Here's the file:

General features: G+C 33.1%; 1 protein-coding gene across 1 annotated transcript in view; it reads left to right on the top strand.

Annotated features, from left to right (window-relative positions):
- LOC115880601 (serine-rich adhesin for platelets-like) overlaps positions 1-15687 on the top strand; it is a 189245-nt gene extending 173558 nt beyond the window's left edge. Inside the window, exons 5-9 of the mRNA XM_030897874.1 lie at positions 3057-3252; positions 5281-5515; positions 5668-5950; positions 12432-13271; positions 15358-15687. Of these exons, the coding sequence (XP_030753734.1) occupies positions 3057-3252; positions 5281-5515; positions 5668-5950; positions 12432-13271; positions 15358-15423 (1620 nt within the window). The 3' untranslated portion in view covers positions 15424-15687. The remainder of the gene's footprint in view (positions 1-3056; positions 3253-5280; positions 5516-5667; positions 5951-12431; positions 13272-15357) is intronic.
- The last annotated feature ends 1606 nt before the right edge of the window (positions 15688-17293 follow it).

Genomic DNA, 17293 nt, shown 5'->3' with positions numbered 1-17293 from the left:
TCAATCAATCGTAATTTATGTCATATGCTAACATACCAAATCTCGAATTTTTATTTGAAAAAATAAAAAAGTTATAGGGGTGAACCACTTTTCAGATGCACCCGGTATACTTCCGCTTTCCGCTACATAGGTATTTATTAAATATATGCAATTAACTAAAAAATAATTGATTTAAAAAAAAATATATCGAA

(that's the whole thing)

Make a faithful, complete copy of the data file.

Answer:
General features: G+C 33.1%; 1 protein-coding gene across 1 annotated transcript in view; it reads left to right on the top strand.

Annotated features, from left to right (window-relative positions):
- LOC115880601 (serine-rich adhesin for platelets-like) overlaps positions 1-15687 on the top strand; it is a 189245-nt gene extending 173558 nt beyond the window's left edge. Inside the window, exons 5-9 of the mRNA XM_030897874.1 lie at positions 3057-3252; positions 5281-5515; positions 5668-5950; positions 12432-13271; positions 15358-15687. Of these exons, the coding sequence (XP_030753734.1) occupies positions 3057-3252; positions 5281-5515; positions 5668-5950; positions 12432-13271; positions 15358-15423 (1620 nt within the window). The 3' untranslated portion in view covers positions 15424-15687. The remainder of the gene's footprint in view (positions 1-3056; positions 3253-5280; positions 5516-5667; positions 5951-12431; positions 13272-15357) is intronic.
- The last annotated feature ends 1606 nt before the right edge of the window (positions 15688-17293 follow it).

Genomic DNA, 17293 nt, shown 5'->3' with positions numbered 1-17293 from the left:
TCAATCAATCGTAATTTATGTCATATGCTAACATACCAAATCTCGAATTTTTATTTGAAAAAATAAAAAAGTTATAGGGGTGAACCACTTTTCAGATGCACCCGGTATACTTCCGCTTTCCGCTACATAGGTATTTATTAAATATATGCAATTAACTAAAAAATAATTGATTTAAAAAAAAATATATCGAA